In one of the most memorable narratives from Geoffrey Chaucer’s “Canterbury Tales,” a vainglorious rooster named Chanticleer is tricked by a wily fox into becoming his unwitting victim. The fox preys on the rooster’s vanity by asking him to crow, knowing full well that to perform this act, the latter will most likely outstretch his neck and close his eyes. When Chanticleer does what is expected, the fox grabs him by the throat. The moral of the tale, which takes another turn before it ends happily for the rooster, is that one should never trust flattery.
It is this particular singing rooster that inspired the name of the greatest male vocal ensemble of our time. Founded in 1978 in San Francisco, the 12-member Chanticleer has toured the world (they perform more than 100 concerts per year), recorded more than 30 albums and won two Grammy Awards. Indeed, “Billboard Magazine” ranks the group among the “Top Ten Best-selling Classical Artists.”
Next Friday, April 19, Chanticleer comes to Aiken to perform on the main stage of the Etherredge Center as part of the 2012-2013 USCA Cultural Series. The program will feature selections from the group’s standard repertoire, which “spans 10 centuries from Gregorian chant, Renaissance polyphony and Romantic art song to contemporary music, jazz, spirituals and world music.”
For their current 35 anniversary season, Chanticleer is featuring a program that they have entitled “The Siren’s Call,” undoubtedly a reference to the sweet singing of the legendary sea nymphs who lured sailors – Odysseus was one of their intended victims – to their doom. Indeed, all of the pieces in the program make direct or indirect reference to either these mythological creatures, to travel, to bodies of water, or to temptation in general.
After several selections from the group’s songbook of 16th-century madrigals, works by such composers as Gabrieli, Palestrina and Monteverdi, Chanticleer will tackle two songs by Norwegian composer Edvard Grieg, perhaps most famous for “Pomp and Circumstance.” In this case, they will perform “I laid me down to slumber,” which was, in part, inspired by the lovely singing voice of the composer’s wife Nina, and “Yea, Cast Me from the Heights of the Mountains,” which comes from Grieg’s “Greek Anthology,” works based on Greek poems rife with classical references – in this case, how love is more overpowering than even the thunderbolt of Zeus.
The first half of the program will also include a magnificent musical transcription by Samuel Barber of a poem by the Jesuit poet Gerard Manly Hopkins, a piece that describes a sanctuary “out of the swing of the sea.” There will also be Gustav Mahler’s “Erinnerung” or “Remembrance,” which begins with the stanza: “My love awakes the songs ever anew. The songs awaken my love ever anew.”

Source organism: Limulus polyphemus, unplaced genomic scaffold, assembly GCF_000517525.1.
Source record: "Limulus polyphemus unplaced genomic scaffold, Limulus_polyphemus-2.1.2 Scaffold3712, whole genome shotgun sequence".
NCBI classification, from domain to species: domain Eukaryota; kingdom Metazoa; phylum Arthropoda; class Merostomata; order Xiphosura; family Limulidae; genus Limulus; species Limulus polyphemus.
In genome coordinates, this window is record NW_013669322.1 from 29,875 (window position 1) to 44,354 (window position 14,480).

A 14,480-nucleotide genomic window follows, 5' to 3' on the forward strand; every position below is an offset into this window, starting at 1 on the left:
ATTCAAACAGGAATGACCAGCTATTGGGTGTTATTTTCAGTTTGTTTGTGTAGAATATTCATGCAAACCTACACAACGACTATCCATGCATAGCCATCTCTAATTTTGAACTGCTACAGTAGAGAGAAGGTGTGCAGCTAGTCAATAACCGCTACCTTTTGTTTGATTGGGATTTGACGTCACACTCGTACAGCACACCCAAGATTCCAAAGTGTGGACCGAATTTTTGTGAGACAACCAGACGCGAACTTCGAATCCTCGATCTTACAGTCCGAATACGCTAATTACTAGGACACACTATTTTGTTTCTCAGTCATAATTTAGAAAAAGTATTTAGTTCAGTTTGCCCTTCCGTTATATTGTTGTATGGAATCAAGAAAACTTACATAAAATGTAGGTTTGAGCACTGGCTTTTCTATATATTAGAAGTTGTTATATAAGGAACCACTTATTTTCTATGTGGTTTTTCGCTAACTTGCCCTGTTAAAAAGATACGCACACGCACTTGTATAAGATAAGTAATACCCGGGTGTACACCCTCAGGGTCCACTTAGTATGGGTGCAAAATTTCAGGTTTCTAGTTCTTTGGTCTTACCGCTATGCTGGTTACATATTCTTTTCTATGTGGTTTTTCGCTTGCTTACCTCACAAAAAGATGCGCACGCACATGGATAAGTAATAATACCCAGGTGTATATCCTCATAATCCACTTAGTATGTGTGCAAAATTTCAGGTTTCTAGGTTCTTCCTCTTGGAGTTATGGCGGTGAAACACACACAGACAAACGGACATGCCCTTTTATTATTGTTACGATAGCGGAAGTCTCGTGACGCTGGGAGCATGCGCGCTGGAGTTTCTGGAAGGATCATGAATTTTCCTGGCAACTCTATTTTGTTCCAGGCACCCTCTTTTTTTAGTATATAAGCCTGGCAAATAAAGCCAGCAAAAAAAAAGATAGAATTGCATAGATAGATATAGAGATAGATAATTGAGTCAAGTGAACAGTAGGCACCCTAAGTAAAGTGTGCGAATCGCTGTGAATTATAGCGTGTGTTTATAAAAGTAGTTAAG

The last two pieces before intermission make direct reference to watery mysteries. The first is “Die Lorelei” from the song cycle “Sirens” by contemporary American composer Martin Bates. This particular song is based on Heinrich Heine’s poem about a songstress atop a rocky cliff towering above the Rhine River. The sad song of this particular siren so enthralls a passing fisherman that he loses all consciousness of the dangers around him. The second, written in Latin by contemporary Finnish composer Jaakko Mantyrarvi, is a musical response to the news of the sinking of the ferry “Estonia” in the Baltic Sea in 1997. More than 900 lives were lost in the disaster, whose cause is still undetermined.
The second half of program begins with “I Hear the Siren’s Call,” a brand new composition by Chinese-American composer Chen Yi in honor of Chanticleer’s current anniversary season. The siren’s hypnotic call, in this case, is made up of “nonsense syllables and sound effects to create an otherworldly atmosphere.”
That piece is followed by “L’Invitation au Voyage” by one of America’s greatest living composers, John Corigliano, most famous perhaps for his opera “The Ghosts of Versailles,” and a two works by Irish composer Michael McGlynn, both of which celebrate his country’s links to the sea.
Most of the second half of the program will be taken up with a selection of folk songs, jazz and spirituals, all of which will touch upon the seductive nature of music. The program is, of course, subject to change due to the exigencies of touring, but most of the works to be performed that night will undoubtedly be among those that have been recorded by the group, and copies of many of Chanticleer’s recordings will be available for purchase in the lobby.
Next Friday’s concert provides a rare opportunity for area residents to hear firsthand a group that has been heralded as “an orchestra of voices.” For ticket information, call the Etherredge Center Box Office at 803-641-3305.
A recipient of the prestigious Carolina Trustee Professorship in 2008, Dr. Tom Mack currently holds the G.L. Toole Chair at USC Aiken. His new book “Hidden History of Aiken County” (Charleston, SC and London, UK: The History Press) is available online and at local retail outlets.
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